While this approach of making a blacklist cannot be guaranteed to be complete, it does eliminate entire classes of attacks known to seg-fault the Python.

It should be noted that asteval will typically expose numpy ufuncs from the numpy module, and several of these can seg-fault Python without too much trouble. If you’re paranoid about safe user input that can never cause a segmentation fault, you may want to consider disabling the use of numpy entirely.

There are important categories of safety that asteval does not even attempt to address. The most important of these is resource hogging, which might be used for a denial-of-service attack. There is no guaranteed timeout on any calculation, and so a reasonable looking calculation such as:

from asteval import Interpreter
aeval = Interpreter()
txt = """nmax = 1e8
a = sqrt(arange(nmax))

can take a noticeable amount of CPU time. It is not hard to come up with short program that would run for hundreds of years, which probably exceeds anyones threshold for an acceptable run-time. There simply is not a good way to predict how long any code will take to run from the text of the code itself. As a simple example, consider the expression x**y**z. For values x=y=z=5, the run time will be well under 0.001 seconds. For x=y=z=8, run time will still be under 1 sec. Changing to x=8, y=9, z=9, will cause the statement to take several seconds. With x=y=z=9, executing that statement may take more than 1 hour on some machines. In short, runtime cannot be determined lexically.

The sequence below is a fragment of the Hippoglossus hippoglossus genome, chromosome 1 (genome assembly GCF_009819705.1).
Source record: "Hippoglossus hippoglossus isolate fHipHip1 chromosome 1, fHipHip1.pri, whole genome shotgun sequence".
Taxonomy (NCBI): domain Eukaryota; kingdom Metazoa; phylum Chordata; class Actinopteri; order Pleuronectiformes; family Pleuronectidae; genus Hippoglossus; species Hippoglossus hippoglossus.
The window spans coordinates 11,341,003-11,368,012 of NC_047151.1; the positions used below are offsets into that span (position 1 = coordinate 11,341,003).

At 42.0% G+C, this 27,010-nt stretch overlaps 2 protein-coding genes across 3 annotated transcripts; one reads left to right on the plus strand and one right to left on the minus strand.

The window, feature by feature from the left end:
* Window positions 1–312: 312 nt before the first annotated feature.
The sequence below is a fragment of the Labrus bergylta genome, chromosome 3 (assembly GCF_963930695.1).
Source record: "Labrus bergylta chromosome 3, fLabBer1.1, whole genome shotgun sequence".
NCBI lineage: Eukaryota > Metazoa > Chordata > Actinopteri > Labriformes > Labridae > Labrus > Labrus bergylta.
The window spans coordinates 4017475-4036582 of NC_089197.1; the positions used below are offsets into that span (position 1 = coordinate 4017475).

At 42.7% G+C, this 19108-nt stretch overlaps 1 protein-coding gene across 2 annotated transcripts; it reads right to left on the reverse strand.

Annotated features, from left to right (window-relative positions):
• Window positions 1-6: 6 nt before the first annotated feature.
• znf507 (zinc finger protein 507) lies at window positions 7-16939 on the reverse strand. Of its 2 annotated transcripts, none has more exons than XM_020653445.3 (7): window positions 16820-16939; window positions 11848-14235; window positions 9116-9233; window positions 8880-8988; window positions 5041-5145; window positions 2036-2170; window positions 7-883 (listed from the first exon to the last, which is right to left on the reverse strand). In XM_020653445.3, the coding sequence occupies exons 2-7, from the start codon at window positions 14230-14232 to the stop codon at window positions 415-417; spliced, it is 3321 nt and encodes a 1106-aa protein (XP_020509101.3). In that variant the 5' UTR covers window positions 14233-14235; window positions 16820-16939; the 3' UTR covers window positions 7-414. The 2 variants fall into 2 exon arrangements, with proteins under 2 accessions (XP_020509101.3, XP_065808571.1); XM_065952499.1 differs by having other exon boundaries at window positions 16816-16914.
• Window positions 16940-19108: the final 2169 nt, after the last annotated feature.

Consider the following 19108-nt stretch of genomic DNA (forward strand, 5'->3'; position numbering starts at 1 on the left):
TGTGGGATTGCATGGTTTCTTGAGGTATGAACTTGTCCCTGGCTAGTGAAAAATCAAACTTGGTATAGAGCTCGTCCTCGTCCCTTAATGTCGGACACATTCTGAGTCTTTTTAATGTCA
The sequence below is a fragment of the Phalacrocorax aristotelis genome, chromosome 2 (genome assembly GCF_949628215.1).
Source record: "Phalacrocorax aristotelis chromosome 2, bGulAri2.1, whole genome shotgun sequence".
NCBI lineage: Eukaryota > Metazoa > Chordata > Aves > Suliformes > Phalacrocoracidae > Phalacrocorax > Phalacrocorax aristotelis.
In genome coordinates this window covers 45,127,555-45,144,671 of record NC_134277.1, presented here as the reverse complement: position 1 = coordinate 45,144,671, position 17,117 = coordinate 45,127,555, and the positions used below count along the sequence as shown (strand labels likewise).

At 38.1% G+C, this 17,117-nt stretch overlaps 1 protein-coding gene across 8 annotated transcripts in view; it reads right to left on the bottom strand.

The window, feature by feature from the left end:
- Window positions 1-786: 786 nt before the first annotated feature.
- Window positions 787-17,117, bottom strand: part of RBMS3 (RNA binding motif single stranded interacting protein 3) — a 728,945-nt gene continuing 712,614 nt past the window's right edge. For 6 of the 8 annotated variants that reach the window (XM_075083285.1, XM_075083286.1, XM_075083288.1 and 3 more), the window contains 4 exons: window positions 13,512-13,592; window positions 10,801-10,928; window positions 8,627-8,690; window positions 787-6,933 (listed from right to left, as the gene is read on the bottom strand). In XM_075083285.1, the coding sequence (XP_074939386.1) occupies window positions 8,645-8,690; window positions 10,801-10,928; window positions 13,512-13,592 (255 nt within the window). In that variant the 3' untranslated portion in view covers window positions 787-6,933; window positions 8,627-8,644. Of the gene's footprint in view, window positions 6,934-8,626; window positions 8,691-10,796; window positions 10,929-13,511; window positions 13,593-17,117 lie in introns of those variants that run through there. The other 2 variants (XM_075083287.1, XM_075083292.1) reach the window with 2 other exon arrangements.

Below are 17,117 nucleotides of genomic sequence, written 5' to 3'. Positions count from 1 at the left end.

This double exponential example also demonstrates there is not a good way to check for a long-running calculation within a single Python process. That calculation is not stuck within the Python interpreter, in Python’s C C-code (no doubt calling the pow() function) called by the Python interpreter itself. That call will not return to the Python interpreter or allow other threads to run until that call is done. That means that from within a single process, there is not a foolproof way to tell asteval (or really, even Python) when a calculation has taken too long. The most reliable way to limit run time is to have a second process watching the execution time of the asteval process and interrupt or kill it.